This year’s SXSW Interactive, which took place March 13-17 in Austin, Texas, was ground zero for disruptive innovation, brand activations and reflections of new culture.
While there were many engaging and inspiring events and panels, I focused on media (social and digital), content and health -- and saw some crucial trends that will change the future of publishing.
1) There has never been a more exciting time to be in media
While the media business model is in a state of flux, we are entering a golden moment in media. CPMs are not a race to a bottom: Media companies will increasingly focus on quality of views, rather than quantity.
The benefit of disruption is that it allows companies to find new value for their customers. The New York Times has focused on innovations in luxury, men’s fashion and mobile. For instance, it has launched a lifestyle newsletter, a vertical exclusively for men’s fashion, more mobile apps and a revamped The New York Times Magazine.
At the same time, it is increasingly evident that consumers are willing to pay for premium content. The New York Times, The Financial Times and many other digital properties have seen subscribers surge, offering a significant source of revenue.
“Attention and time spent is a much better way to get at quality and attention on the part of the consumers we want to reach” – Meredith Levien, EVP, Advertising, The New York Times
“There hasn’t been a more exciting time to do what we do in media” – Eamonn Store, CEO, Guardian US
2) The landscape of branded content is becoming increasingly complex -- and revenue streams are diversifying
Publishers continue to evolve their understanding of how to create and present branded content. The New York Times has doubled down on T Brand Studio, it’s in-house branded content agency, which reportedly generates ~$20M of revenue.
The Guardian is still trying to understand how to manage readers’ expectations of high-quality impartial content with brands’ desire to control their messaging. To parse these out, it has developed three forms of branded content:
- Sponsored by: A major source of revenue. Editorially independent content that is created with input from advertisers on topics/ideas.
- Brought to you by: Content that is paid for and controlled by the advertiser. Does not involve Guardian journalists
- Supported by: Editorially independent content supported by nonprofits/foundations across the globe
To experiment with alternative revenue streams, The Guardian is also expanding its membership program, a subscription-based community where people can connect online and offline (via events and physical hubs) on various conversations.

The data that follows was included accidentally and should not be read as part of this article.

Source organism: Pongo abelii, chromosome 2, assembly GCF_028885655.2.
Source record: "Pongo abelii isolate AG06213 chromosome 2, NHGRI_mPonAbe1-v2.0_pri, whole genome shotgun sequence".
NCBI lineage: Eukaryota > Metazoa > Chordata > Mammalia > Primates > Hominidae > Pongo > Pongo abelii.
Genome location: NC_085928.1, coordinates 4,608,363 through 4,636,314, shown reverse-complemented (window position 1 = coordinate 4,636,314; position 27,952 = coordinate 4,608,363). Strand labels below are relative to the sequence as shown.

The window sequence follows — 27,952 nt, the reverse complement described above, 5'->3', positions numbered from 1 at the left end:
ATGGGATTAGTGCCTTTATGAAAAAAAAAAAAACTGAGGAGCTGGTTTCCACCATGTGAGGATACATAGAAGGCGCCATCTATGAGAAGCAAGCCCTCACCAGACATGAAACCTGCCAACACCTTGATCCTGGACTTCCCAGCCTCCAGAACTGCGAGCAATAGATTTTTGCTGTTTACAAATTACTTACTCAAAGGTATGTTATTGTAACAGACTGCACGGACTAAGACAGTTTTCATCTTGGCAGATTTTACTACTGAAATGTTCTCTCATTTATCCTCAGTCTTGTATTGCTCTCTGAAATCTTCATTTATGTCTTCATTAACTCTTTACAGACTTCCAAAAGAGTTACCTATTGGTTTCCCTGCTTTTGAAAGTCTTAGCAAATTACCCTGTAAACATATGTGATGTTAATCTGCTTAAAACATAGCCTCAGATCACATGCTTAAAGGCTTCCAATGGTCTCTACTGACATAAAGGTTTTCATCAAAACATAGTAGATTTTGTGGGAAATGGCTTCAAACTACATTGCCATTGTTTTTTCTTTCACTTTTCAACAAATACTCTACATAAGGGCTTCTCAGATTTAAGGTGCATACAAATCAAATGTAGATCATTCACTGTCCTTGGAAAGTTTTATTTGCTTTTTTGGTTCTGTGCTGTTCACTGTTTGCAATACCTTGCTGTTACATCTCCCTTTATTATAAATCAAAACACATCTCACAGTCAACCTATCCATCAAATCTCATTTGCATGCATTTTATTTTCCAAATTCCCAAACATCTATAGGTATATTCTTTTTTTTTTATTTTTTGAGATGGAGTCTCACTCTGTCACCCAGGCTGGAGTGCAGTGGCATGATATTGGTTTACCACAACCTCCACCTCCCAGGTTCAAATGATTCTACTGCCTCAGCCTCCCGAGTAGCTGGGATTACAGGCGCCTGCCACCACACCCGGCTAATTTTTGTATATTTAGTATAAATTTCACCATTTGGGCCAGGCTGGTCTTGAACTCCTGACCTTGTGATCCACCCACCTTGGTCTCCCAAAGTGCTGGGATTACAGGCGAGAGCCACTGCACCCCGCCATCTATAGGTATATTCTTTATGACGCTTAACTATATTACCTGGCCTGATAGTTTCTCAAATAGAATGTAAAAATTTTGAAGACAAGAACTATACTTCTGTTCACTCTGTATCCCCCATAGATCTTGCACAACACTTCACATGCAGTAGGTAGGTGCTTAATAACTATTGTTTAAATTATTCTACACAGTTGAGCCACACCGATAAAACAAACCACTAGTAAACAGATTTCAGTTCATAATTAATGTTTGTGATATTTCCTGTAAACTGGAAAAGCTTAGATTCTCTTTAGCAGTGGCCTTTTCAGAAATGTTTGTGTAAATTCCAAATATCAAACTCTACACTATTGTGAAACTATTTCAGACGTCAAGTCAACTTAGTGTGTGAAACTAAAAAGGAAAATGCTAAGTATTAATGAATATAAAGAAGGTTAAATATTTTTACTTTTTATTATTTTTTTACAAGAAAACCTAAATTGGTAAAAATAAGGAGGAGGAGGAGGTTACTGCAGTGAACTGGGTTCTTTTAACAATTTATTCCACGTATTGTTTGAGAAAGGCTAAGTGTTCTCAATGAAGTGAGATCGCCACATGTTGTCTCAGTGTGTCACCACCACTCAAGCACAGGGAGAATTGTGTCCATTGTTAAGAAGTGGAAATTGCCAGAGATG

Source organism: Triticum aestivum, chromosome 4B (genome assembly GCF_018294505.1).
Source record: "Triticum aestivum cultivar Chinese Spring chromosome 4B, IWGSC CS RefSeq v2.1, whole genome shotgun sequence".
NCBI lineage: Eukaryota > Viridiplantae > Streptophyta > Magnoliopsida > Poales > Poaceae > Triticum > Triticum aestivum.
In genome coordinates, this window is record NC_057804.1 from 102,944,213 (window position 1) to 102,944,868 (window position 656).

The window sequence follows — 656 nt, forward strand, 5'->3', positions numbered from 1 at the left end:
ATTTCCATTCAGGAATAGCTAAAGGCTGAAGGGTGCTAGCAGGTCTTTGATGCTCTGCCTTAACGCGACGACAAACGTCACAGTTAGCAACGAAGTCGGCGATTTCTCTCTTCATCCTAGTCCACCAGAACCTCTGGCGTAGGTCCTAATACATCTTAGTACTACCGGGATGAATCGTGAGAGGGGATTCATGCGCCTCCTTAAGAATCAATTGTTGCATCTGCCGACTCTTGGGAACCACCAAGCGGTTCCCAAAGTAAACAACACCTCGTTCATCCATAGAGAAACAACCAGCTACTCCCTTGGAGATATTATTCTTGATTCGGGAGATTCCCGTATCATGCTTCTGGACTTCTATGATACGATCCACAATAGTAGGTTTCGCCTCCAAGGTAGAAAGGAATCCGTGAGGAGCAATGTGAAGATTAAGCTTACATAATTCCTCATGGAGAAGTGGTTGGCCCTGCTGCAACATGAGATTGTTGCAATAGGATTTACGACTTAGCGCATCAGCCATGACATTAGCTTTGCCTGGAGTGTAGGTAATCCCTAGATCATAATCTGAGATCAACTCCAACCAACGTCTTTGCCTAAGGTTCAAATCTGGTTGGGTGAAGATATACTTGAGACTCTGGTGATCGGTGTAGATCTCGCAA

Content providers are also expanding into commerce. (A topic that is discussed further on.)
“It’s more about how do you take the grass roots of what we do and build out movements around the country to get deeper into conversations and actions.” – Eamonn Store, CEO, Guardian US
“Membership for us isn’t just about money…it’s also about contribution, how people choose to get involved.” – Eamonn Store, CEO, Guardian US
3) The shift to prioritizing time spent on page over page views is still being played out
In recent months, The Financial Times and The Economist have started exploring charging advertisers based on engagement, rather than views. TimeGuarantee promises that mobile audiences will spent at least 250 cumulative hours with an ad over the course of a campaign, which usually runs two to three weeks. ViewGuarantee promises that 75% of impressions across an entire campaign will be viewed for at least one second.
The future of this model is still to be determined: Is a publisher’s mission to get people to stay on their site for extended periods of time? Or is a publisher supposed to deliver value by making people’s lives easier + quicker information.
Q: When thinking about delivering value to readers, is it about time spent or time saved?
4) Good content is king -- and the key for attracting and retaining readers' attention
All organizations underscored that good content is the golden goose that lays the egg. In the future, there will be fewer places creating high quality content. Publishers need to double down on creating top quality content that is true to their DNA.
“It’s going to be won on quality and won on attention…this is a golden moment for marketers who have more opportunities to connect with audiences in meaningful ways on topics where they can add some value” – Meredith Levien, EVP, Advertising, The New York Times
“If you can dominate a niche, people will trust you…and you certainly will be able to gather eyeballs” – Elisabeth DeMarse, chairman and CEO, The Street
“Good journalism is the goose that lays the golden egg” – Bob Garfield, co-host of On The Media, NPR
5) The distance between content and commerce is collapsing
Thanks to e-commerce, the distance between inspiration and point of purchase has collapsed. Ben Lerner of Thrillist and Jack Threads argues that a media company’s core asset is its relationship with its audience – and that because media companies are closest to consumers, they are in a unique position to work with commerce.
Last year, for instance, to celebrate the 45th anniversary of the moon landing, Thrillist worked with GE to create a series of articles that highlighted the brand’s role in the 1969 moon mission. In tandem, Thrillist also designed and produced a limited edition set of sneakers that looked like moon boots. The 100 pairs sold out almost immediately and quickly reappeared on eBay.